In their filing, the SCSU raised concerns about “unfairly high” co-op term fees that can run as high as $583 per academic session for international development studies, economic policy, physical sciences, and computer science. Guled Arale, vice-president, external, at SCSU believes some of these fees should be covered by the university’s central operating budget, and states that U of T’s ancillary fees are among the highest collected by any institution in the country — an issue that the university’s report declined to investigate. Many of Scarborough’s co-op programs in the humanities, social sciences, management, teaching, and science programs have work placement requirements in order to graduate.

Both the GSU and UTSU contested the Access Copyright fee (also called the CANCOPY fee), which charges students for the photocopying and distribution of published copyrighted works. The UTSU alleges that this is “an illegal fee that serves to benefit the university” as many non-students (including faculty) also use the service. The university’s response is that its agreement with Access Copyright is a short-term contract that can be reconsidered in December 2013.Some fees that existed before ministry guidelines were issued continue to fall outside of its jurisdiction, and will not be repealed. These fees include the $45 student system access fee, charged to access ROSI.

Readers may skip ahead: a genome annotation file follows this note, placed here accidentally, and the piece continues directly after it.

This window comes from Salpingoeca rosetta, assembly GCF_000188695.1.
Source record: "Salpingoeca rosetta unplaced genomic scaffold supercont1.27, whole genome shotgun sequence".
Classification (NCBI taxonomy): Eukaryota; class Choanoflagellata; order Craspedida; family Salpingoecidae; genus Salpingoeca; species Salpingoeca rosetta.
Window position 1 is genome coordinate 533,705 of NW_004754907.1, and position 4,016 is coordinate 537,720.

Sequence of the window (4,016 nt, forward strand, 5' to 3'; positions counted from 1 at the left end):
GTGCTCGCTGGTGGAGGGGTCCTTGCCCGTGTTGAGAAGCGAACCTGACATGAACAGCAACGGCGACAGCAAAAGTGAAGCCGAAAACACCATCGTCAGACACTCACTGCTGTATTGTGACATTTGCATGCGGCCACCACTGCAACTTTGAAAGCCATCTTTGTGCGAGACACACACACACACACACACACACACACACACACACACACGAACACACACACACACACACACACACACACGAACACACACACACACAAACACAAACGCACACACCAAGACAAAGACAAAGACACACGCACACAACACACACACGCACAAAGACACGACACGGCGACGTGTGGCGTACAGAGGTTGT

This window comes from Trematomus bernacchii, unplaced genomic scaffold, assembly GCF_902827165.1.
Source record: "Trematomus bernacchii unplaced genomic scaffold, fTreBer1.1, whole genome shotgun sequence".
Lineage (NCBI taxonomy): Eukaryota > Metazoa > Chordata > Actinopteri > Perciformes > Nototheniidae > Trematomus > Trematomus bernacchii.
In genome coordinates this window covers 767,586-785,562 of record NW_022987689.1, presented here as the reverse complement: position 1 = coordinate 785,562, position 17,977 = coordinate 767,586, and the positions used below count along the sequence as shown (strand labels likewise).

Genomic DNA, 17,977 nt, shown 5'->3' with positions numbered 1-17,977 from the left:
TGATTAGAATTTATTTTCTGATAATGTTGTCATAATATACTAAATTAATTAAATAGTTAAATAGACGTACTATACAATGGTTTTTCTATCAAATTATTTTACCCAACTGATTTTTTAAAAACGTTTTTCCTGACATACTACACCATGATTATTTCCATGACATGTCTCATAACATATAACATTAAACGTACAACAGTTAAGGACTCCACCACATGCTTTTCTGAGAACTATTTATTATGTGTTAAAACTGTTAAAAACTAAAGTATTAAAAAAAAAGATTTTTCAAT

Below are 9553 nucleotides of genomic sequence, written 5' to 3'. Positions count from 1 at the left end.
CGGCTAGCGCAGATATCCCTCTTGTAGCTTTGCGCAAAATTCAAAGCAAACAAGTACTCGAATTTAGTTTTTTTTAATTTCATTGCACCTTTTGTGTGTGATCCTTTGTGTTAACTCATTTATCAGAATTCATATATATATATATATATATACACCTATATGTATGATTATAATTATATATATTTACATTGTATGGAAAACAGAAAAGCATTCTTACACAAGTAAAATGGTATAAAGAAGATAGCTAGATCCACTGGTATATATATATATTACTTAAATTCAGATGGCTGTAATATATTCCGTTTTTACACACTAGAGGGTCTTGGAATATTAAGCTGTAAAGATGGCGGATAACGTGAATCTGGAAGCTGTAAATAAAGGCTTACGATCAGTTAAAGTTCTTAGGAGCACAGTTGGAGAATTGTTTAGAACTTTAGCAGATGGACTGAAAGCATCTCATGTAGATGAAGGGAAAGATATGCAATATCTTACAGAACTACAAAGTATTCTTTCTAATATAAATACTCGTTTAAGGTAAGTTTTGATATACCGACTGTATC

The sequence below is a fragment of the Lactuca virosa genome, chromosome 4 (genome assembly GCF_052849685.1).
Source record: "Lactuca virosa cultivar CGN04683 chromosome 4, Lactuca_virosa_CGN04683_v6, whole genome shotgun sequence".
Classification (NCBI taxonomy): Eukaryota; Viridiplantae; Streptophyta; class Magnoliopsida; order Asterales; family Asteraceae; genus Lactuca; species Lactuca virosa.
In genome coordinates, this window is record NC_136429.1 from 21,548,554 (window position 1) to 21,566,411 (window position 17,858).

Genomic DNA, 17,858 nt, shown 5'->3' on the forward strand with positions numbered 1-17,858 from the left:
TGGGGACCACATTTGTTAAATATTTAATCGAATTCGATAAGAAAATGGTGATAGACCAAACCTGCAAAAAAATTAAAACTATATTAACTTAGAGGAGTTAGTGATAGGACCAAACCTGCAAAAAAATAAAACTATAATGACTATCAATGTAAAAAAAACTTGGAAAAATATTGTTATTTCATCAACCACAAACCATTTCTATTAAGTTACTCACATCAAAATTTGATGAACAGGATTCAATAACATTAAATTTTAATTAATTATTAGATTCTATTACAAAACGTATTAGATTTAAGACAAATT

In general, union leaders have expressed concern over slow response times from both the university and the ministry. Dumelie stated, “The ministry has been slow in responding to us… We have received a little guidance from them, but over the course of a year, it’s not a ton.” Many of those involved with the union’s investigation had hoped to procure refunds for the repealed fees in the new year, a prospect that now appears unlikely.At the Governing Council’s Business Board meeting in January 2013, many administrators said they were glad the fee review was conducted, calling it a much-needed clarification. Sally Garner, of the Planning and Budget Office, said that the university’s biggest step moving forward will be its best practices website, which will be launched over the next six to eight months, and will ensure faculties and departments have the resources needed to set appropriate fees for their students.